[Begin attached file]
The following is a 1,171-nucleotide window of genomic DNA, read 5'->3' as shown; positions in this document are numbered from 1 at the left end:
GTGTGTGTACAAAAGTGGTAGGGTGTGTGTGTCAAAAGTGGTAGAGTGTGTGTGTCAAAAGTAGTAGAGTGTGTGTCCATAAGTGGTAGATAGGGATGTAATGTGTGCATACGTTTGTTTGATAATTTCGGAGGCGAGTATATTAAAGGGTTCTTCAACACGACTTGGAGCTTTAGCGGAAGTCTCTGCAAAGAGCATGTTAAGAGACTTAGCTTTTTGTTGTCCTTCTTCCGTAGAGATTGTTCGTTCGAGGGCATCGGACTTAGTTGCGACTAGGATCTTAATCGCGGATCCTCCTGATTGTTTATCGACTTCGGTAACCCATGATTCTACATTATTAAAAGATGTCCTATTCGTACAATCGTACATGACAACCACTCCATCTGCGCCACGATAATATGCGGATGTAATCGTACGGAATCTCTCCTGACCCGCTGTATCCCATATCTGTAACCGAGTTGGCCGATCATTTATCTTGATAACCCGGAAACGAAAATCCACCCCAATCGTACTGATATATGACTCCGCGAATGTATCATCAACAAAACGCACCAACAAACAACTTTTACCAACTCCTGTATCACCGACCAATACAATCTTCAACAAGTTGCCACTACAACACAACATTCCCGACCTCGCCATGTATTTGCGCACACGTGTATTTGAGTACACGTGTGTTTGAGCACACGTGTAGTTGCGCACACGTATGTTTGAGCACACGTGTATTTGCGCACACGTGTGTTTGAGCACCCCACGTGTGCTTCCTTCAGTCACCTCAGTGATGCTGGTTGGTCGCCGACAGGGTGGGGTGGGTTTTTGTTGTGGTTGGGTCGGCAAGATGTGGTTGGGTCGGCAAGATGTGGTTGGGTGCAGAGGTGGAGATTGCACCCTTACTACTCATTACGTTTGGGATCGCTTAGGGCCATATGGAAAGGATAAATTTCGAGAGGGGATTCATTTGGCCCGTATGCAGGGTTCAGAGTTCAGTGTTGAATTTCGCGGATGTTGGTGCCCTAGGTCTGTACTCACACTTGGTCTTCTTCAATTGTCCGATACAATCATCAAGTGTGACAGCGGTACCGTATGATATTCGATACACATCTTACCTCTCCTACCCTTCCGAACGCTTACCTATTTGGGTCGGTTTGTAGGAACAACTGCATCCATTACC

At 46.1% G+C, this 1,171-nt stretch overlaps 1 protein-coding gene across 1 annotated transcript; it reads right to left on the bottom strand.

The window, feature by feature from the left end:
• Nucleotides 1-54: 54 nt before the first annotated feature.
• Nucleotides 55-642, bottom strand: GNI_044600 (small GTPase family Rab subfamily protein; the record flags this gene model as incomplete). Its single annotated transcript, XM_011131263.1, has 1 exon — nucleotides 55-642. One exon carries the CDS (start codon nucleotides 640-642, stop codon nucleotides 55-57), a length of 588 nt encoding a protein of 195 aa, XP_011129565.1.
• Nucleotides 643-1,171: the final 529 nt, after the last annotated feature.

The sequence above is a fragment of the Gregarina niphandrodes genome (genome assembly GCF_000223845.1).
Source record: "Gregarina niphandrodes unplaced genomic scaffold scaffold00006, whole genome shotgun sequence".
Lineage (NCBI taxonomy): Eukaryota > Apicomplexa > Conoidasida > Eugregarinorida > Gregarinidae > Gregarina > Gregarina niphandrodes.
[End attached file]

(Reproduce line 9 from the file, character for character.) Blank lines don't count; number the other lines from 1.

Source record: "Gregarina niphandrodes unplaced genomic scaffold scaffold00006, whole genome shotgun sequence".